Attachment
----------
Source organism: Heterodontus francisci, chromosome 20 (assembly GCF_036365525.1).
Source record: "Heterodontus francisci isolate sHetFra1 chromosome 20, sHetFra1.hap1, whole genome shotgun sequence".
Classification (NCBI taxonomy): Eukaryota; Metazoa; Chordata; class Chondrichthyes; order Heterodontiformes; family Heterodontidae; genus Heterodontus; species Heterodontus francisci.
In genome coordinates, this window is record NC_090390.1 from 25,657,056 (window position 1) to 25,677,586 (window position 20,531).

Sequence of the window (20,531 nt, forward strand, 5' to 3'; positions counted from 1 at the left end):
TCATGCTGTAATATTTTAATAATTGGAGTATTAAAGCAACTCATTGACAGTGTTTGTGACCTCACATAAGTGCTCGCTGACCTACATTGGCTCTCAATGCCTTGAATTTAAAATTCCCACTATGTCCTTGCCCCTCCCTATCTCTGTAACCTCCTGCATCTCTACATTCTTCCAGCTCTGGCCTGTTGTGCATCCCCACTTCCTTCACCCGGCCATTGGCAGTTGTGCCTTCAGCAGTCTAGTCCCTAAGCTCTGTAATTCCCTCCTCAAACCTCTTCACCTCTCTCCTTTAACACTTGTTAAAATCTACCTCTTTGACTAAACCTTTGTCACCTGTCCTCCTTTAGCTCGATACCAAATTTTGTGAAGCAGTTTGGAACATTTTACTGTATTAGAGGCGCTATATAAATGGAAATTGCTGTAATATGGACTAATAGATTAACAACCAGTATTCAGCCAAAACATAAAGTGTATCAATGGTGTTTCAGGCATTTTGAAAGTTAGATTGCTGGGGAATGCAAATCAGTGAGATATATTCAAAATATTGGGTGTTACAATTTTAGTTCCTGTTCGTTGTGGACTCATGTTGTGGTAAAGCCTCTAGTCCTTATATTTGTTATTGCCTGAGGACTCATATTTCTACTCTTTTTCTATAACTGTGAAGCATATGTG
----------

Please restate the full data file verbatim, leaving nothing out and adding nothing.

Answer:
Source organism: Heterodontus francisci, chromosome 20 (assembly GCF_036365525.1).
Source record: "Heterodontus francisci isolate sHetFra1 chromosome 20, sHetFra1.hap1, whole genome shotgun sequence".
Classification (NCBI taxonomy): Eukaryota; Metazoa; Chordata; class Chondrichthyes; order Heterodontiformes; family Heterodontidae; genus Heterodontus; species Heterodontus francisci.
In genome coordinates, this window is record NC_090390.1 from 25,657,056 (window position 1) to 25,677,586 (window position 20,531).

Sequence of the window (20,531 nt, forward strand, 5' to 3'; positions counted from 1 at the left end):
TCATGCTGTAATATTTTAATAATTGGAGTATTAAAGCAACTCATTGACAGTGTTTGTGACCTCACATAAGTGCTCGCTGACCTACATTGGCTCTCAATGCCTTGAATTTAAAATTCCCACTATGTCCTTGCCCCTCCCTATCTCTGTAACCTCCTGCATCTCTACATTCTTCCAGCTCTGGCCTGTTGTGCATCCCCACTTCCTTCACCCGGCCATTGGCAGTTGTGCCTTCAGCAGTCTAGTCCCTAAGCTCTGTAATTCCCTCCTCAAACCTCTTCACCTCTCTCCTTTAACACTTGTTAAAATCTACCTCTTTGACTAAACCTTTGTCACCTGTCCTCCTTTAGCTCGATACCAAATTTTGTGAAGCAGTTTGGAACATTTTACTGTATTAGAGGCGCTATATAAATGGAAATTGCTGTAATATGGACTAATAGATTAACAACCAGTATTCAGCCAAAACATAAAGTGTATCAATGGTGTTTCAGGCATTTTGAAAGTTAGATTGCTGGGGAATGCAAATCAGTGAGATATATTCAAAATATTGGGTGTTACAATTTTAGTTCCTGTTCGTTGTGGACTCATGTTGTGGTAAAGCCTCTAGTCCTTATATTTGTTATTGCCTGAGGACTCATATTTCTACTCTTTTTCTATAACTGTGAAGCATATGTG